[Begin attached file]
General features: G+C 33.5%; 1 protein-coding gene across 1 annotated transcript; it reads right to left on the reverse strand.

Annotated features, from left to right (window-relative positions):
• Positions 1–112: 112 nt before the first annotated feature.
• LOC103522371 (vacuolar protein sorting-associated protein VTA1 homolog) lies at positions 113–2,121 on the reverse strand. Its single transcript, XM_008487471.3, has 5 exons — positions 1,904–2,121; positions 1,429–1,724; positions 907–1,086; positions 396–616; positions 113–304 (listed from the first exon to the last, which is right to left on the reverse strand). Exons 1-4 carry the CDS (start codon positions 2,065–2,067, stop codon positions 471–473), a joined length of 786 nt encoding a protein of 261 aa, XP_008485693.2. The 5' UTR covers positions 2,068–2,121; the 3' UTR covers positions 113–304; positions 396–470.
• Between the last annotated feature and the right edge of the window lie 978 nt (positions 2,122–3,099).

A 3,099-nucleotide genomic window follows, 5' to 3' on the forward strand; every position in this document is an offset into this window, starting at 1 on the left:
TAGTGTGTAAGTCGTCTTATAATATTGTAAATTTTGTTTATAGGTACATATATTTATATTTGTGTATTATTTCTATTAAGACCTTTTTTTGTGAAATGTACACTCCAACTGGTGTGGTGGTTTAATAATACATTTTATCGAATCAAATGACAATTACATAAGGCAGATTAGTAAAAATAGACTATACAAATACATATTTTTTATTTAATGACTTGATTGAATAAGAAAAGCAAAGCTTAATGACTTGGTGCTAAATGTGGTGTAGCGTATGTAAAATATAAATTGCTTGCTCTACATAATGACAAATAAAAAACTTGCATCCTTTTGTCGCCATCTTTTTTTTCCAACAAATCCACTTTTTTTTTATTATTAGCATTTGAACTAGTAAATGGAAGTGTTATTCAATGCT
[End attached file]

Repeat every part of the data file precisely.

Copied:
General features: G+C 33.5%; 1 protein-coding gene across 1 annotated transcript; it reads right to left on the reverse strand.

Annotated features, from left to right (window-relative positions):
• Positions 1–112: 112 nt before the first annotated feature.
• LOC103522371 (vacuolar protein sorting-associated protein VTA1 homolog) lies at positions 113–2,121 on the reverse strand. Its single transcript, XM_008487471.3, has 5 exons — positions 1,904–2,121; positions 1,429–1,724; positions 907–1,086; positions 396–616; positions 113–304 (listed from the first exon to the last, which is right to left on the reverse strand). Exons 1-4 carry the CDS (start codon positions 2,065–2,067, stop codon positions 471–473), a joined length of 786 nt encoding a protein of 261 aa, XP_008485693.2. The 5' UTR covers positions 2,068–2,121; the 3' UTR covers positions 113–304; positions 396–470.
• Between the last annotated feature and the right edge of the window lie 978 nt (positions 2,122–3,099).

A 3,099-nucleotide genomic window follows, 5' to 3' on the forward strand; every position in this document is an offset into this window, starting at 1 on the left:
TAGTGTGTAAGTCGTCTTATAATATTGTAAATTTTGTTTATAGGTACATATATTTATATTTGTGTATTATTTCTATTAAGACCTTTTTTTGTGAAATGTACACTCCAACTGGTGTGGTGGTTTAATAATACATTTTATCGAATCAAATGACAATTACATAAGGCAGATTAGTAAAAATAGACTATACAAATACATATTTTTTATTTAATGACTTGATTGAATAAGAAAAGCAAAGCTTAATGACTTGGTGCTAAATGTGGTGTAGCGTATGTAAAATATAAATTGCTTGCTCTACATAATGACAAATAAAAAACTTGCATCCTTTTGTCGCCATCTTTTTTTTCCAACAAATCCACTTTTTTTTTATTATTAGCATTTGAACTAGTAAATGGAAGTGTTATTCAATGCT